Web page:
If Meal-Planning Were a Subject, I Would Get a D-Minus

So …

On an internet which is positively overrun with advice on meal-planning, in which meal-planning is held up as one of the best ways to reduce food waste, this post feels somewhat confessional, almost as though I should be whispering the words.

Of course, since I can’t figure out how to change the font size on WordPress, my “regular voice” will have to do.

Here goes: I suck at meal-planning.

I wish this was an over-statement, but I’m afraid it’s not.

Now, my suckiness at this endeavour is not for lack of trying. There’ve been numerous occasions on which I’ve hauled out the cookbooks, searched for the tried-and-true as well as the new, slotted meals (or leftovers) in for every day of the week, shopped for the whole kit and caboodle, and enthusiastically hauled it all home. I even — completely uncharacteristically — bought into the thinking that a catchy magnetized notepad could somehow magically turn me from a non-list-making-planner into a list-making-planner:

Hmm…look at all those BLANK spaces where planned suppers are supposed to go. If I had bothered to write in the date, you’d be able to see that I wrote this in August. And why do I continue to fool myself into thinking stars and capital letters will propel me into doing things in a timely fashion? I managed to make the broth — about two weeks after jotting it down — but I still haven’t cooked the chick peas or the navy beans, or found the time to bake bread. And while I DID make muffins and cookies, I ALWAYS manage to make those, even without a list to remind me.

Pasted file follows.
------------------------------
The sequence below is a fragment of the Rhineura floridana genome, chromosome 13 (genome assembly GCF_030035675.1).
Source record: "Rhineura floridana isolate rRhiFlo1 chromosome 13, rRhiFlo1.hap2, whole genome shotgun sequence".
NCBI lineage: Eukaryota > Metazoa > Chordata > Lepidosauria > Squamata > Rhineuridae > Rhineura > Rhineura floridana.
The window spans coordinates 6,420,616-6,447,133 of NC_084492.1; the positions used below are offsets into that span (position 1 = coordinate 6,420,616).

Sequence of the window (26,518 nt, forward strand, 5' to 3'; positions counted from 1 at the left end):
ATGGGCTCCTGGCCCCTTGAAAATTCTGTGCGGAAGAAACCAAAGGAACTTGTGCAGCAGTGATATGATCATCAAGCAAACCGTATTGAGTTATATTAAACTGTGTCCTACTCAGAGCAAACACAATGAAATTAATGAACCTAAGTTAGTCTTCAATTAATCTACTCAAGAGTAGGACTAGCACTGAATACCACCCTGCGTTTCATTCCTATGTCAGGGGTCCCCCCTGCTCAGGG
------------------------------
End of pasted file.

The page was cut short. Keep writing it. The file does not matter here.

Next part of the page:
Despite the fact that I love the theory behind meal-planning — the über-organization which ensures you’ll never again aimlessly wander the aisles at the supermarket, the promise that you’ll never again look at the clock and see the hour hand creeping up to 5 and think Oh crap, what the hell am I cooking for supper? — the actual execution of the plan seems to be where I falter.

Now, perhaps this is a problem unique to me; perhaps I’m just one of those rare people who, upon seeing a list, feels not calm and organized, but rather, pressured. And perhaps this is also just me, but it seems that whenever I have managed to plan an entire week’s worth of meals the propensity was to bite off more than I could chew, to get carried away by enthusiasm and completely over-estimate how willing/able my future self was going to be to be cooking that specific meal four or five days hence. The end result in my kitchen? More food waste than ever before.

But …

Does my failure in the meal-planning department mean I’m floundering every night at 5 o’clock, dashing to the corner store, and then throwing hot pockets into the microwave? No, not at all. Ever since our year without processed food, I’ve been cooking — from scratch — nearly every supper my family consumes.